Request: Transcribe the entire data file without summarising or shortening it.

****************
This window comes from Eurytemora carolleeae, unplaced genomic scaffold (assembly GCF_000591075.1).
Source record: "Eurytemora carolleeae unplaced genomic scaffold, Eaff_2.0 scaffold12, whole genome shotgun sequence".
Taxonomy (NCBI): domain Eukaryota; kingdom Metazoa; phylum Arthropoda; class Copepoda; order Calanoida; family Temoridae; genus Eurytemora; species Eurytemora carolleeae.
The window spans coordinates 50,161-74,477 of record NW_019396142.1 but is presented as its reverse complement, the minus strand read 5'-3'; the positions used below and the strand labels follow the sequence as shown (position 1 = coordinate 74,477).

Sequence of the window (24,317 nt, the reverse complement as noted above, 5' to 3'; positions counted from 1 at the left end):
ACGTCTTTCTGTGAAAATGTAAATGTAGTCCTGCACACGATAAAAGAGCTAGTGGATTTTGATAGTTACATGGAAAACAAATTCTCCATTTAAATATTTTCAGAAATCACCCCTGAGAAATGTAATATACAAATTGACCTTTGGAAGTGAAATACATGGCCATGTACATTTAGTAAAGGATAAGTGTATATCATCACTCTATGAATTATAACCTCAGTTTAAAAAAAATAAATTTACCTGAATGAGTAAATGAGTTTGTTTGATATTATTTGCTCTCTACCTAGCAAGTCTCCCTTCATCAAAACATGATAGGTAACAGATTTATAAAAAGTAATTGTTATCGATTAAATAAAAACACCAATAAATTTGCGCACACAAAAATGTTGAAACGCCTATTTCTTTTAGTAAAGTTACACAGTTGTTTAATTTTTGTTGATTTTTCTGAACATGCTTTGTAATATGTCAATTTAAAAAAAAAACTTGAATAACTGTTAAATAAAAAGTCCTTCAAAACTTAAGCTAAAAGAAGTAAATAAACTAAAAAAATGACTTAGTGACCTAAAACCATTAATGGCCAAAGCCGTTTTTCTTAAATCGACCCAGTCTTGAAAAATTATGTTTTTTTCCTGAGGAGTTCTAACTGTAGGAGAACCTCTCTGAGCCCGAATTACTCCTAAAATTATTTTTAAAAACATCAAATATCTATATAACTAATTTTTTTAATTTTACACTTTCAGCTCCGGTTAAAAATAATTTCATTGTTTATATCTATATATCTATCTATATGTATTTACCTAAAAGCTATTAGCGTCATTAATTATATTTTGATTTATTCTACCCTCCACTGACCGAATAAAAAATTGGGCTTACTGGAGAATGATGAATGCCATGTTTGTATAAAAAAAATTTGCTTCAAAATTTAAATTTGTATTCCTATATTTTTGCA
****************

This window comes from Eurytemora carolleeae, unplaced genomic scaffold (assembly GCF_000591075.1).
Source record: "Eurytemora carolleeae unplaced genomic scaffold, Eaff_2.0 scaffold12, whole genome shotgun sequence".
Taxonomy (NCBI): domain Eukaryota; kingdom Metazoa; phylum Arthropoda; class Copepoda; order Calanoida; family Temoridae; genus Eurytemora; species Eurytemora carolleeae.
The window spans coordinates 50,161-74,477 of record NW_019396142.1 but is presented as its reverse complement, the minus strand read 5'-3'; the positions used below and the strand labels follow the sequence as shown (position 1 = coordinate 74,477).

Sequence of the window (24,317 nt, the reverse complement as noted above, 5' to 3'; positions counted from 1 at the left end):
ACGTCTTTCTGTGAAAATGTAAATGTAGTCCTGCACACGATAAAAGAGCTAGTGGATTTTGATAGTTACATGGAAAACAAATTCTCCATTTAAATATTTTCAGAAATCACCCCTGAGAAATGTAATATACAAATTGACCTTTGGAAGTGAAATACATGGCCATGTACATTTAGTAAAGGATAAGTGTATATCATCACTCTATGAATTATAACCTCAGTTTAAAAAAAATAAATTTACCTGAATGAGTAAATGAGTTTGTTTGATATTATTTGCTCTCTACCTAGCAAGTCTCCCTTCATCAAAACATGATAGGTAACAGATTTATAAAAAGTAATTGTTATCGATTAAATAAAAACACCAATAAATTTGCGCACACAAAAATGTTGAAACGCCTATTTCTTTTAGTAAAGTTACACAGTTGTTTAATTTTTGTTGATTTTTCTGAACATGCTTTGTAATATGTCAATTTAAAAAAAAAACTTGAATAACTGTTAAATAAAAAGTCCTTCAAAACTTAAGCTAAAAGAAGTAAATAAACTAAAAAAATGACTTAGTGACCTAAAACCATTAATGGCCAAAGCCGTTTTTCTTAAATCGACCCAGTCTTGAAAAATTATGTTTTTTTCCTGAGGAGTTCTAACTGTAGGAGAACCTCTCTGAGCCCGAATTACTCCTAAAATTATTTTTAAAAACATCAAATATCTATATAACTAATTTTTTTAATTTTACACTTTCAGCTCCGGTTAAAAATAATTTCATTGTTTATATCTATATATCTATCTATATGTATTTACCTAAAAGCTATTAGCGTCATTAATTATATTTTGATTTATTCTACCCTCCACTGACCGAATAAAAAATTGGGCTTACTGGAGAATGATGAATGCCATGTTTGTATAAAAAAAATTTGCTTCAAAATTTAAATTTGTATTCCTATATTTTTGCA